After a two-day trial and deliberations of about an hour, a San Mateo County jury on Wednesday, Jan. 13, convicted Menlo Park resident Ervin Gene Horton on two felony counts and two misdemeanors in connection with his arrest for riding a bicycle while intoxicated on Menlo Park streets last year.
Mr. Horton, 35, was found guilty of possession of crack cocaine and bringing the drugs into the county jail, both felonies. Police discovered a 0.18-gram rock of cocaine in his pocket during booking, Chief Deputy District Attorney Steve Wagstaffe said in a report.
The jury also found him guilty of riding a bike while intoxicated and being drunk in public, both judgment calls by the arresting officer as there is no blood-alcohol standard. Mr. Wagstaffe's report notes that Mr. Horton was also riding at night without a light, an infraction of the vehicle code.
He was arrested at about 11:30 p.m. on May 28, 2009, in the vicinity of Ivy Drive and Madera Avenue. Mr. Horton remains out of custody on $7,500 bail. A sentencing hearing is set for March 9 at 8:30 a.m.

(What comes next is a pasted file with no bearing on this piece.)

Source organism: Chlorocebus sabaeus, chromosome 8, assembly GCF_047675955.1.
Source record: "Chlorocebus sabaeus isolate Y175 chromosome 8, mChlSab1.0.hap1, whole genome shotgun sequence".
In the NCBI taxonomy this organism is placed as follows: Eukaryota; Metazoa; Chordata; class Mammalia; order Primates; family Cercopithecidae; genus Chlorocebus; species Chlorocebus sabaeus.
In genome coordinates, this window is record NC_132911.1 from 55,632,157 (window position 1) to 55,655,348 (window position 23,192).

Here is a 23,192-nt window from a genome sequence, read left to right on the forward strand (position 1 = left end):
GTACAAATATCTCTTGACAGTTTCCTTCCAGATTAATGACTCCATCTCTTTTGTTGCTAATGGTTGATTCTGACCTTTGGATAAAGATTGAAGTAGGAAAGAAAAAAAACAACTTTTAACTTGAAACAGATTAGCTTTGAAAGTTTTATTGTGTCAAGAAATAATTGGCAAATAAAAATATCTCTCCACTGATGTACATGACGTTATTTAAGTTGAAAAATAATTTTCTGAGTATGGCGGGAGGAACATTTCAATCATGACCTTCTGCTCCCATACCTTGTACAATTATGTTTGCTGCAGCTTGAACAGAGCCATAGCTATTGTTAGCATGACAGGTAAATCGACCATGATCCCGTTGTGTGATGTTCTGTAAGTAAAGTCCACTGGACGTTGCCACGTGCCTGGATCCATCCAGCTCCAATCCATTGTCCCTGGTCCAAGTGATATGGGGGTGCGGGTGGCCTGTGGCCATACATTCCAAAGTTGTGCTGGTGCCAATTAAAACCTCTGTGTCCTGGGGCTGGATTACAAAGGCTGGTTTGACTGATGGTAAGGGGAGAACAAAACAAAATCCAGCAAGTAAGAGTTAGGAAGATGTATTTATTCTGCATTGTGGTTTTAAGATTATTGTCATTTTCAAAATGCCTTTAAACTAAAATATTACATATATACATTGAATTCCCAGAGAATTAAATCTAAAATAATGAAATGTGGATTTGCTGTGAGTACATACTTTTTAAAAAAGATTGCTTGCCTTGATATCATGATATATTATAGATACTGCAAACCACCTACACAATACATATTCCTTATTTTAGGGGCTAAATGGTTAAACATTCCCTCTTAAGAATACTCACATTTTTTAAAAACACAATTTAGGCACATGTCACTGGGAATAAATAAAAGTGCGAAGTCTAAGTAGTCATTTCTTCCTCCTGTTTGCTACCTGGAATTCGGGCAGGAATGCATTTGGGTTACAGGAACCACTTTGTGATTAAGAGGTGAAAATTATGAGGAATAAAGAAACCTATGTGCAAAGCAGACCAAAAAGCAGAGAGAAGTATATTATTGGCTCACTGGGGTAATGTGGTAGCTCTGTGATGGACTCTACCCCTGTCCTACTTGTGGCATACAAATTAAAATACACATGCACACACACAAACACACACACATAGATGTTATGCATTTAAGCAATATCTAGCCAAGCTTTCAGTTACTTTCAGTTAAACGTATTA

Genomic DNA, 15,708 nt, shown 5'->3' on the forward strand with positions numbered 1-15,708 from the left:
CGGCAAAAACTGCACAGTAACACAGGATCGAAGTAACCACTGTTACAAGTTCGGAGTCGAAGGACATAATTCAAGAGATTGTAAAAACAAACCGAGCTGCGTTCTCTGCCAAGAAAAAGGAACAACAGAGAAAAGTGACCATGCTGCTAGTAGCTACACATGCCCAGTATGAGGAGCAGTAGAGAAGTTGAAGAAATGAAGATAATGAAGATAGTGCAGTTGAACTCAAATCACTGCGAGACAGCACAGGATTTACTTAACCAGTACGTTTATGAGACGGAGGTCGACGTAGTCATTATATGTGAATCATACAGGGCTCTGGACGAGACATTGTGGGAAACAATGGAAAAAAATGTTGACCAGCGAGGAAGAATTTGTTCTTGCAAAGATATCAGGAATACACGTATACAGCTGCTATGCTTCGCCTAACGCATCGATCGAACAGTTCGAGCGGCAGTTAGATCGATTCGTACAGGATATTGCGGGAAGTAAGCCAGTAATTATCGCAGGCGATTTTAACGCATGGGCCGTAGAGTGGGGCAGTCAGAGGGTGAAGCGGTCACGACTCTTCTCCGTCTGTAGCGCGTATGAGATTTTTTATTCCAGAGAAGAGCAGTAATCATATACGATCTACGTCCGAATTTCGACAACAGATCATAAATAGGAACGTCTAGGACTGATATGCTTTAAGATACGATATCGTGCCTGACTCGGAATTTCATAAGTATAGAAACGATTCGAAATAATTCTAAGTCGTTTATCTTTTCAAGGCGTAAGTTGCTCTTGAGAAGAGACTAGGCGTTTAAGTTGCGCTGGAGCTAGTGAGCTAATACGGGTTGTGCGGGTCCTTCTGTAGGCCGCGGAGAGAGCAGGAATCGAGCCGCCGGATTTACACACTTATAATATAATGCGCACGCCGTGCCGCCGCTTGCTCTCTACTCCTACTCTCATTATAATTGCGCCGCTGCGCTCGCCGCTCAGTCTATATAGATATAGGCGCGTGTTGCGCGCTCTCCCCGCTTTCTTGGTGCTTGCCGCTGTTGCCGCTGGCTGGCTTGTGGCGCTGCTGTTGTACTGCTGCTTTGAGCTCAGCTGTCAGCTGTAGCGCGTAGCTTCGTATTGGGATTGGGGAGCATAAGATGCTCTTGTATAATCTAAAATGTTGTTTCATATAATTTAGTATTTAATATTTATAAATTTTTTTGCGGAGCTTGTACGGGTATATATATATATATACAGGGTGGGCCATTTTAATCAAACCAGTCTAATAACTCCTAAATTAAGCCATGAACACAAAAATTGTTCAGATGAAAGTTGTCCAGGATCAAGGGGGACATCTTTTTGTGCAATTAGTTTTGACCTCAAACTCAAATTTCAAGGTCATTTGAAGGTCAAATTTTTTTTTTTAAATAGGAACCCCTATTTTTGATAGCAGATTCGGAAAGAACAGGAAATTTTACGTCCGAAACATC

In the trial, prosecutors asked Superior Court Judge James Ellis to instruct the jury to be skeptical of Mr. Horton's testimony should he take the stand. The prosecution can make this request when a defendant has a prior conviction that constitutes moral turpitude -- in this case, selling drugs, Assistant District Attorney Karen Guidotti said.
While he was being booked into jail, prosecutors said that Mr. Horton confessed to the drug possession charge, saying "That is my crack. I smoke crack." Though the booking officer said he could not recall Mr. Horton's words for the court, an arresting officer said he did recall the booking officer relating the words of the confession to him. The judge accepted the arresting officer's account and admitted the confession as evidence, Ms. Guidotti said.
Four witnesses testified for the prosecution: three police officers and a forensic lab analyst. Mr. Horton took the stand in his defense. He said he "no idea" how the cocaine had gotten into his pocket and that he did not remember being taken to jail, he was so intoxicated, Mr. Wagstaffe said.
Mr. Horton's attorney, Edward Pomeroy, could not be reached for comment.
Mr. Horton would not have been charged with the second felony -- bringing drugs into jail -- had the arresting officers from the Menlo Park Police Department found it at the time of his arrest. Police may easily miss something like that because they typically do a simple pat-down search to look for weapons, Ms. Guidotti said.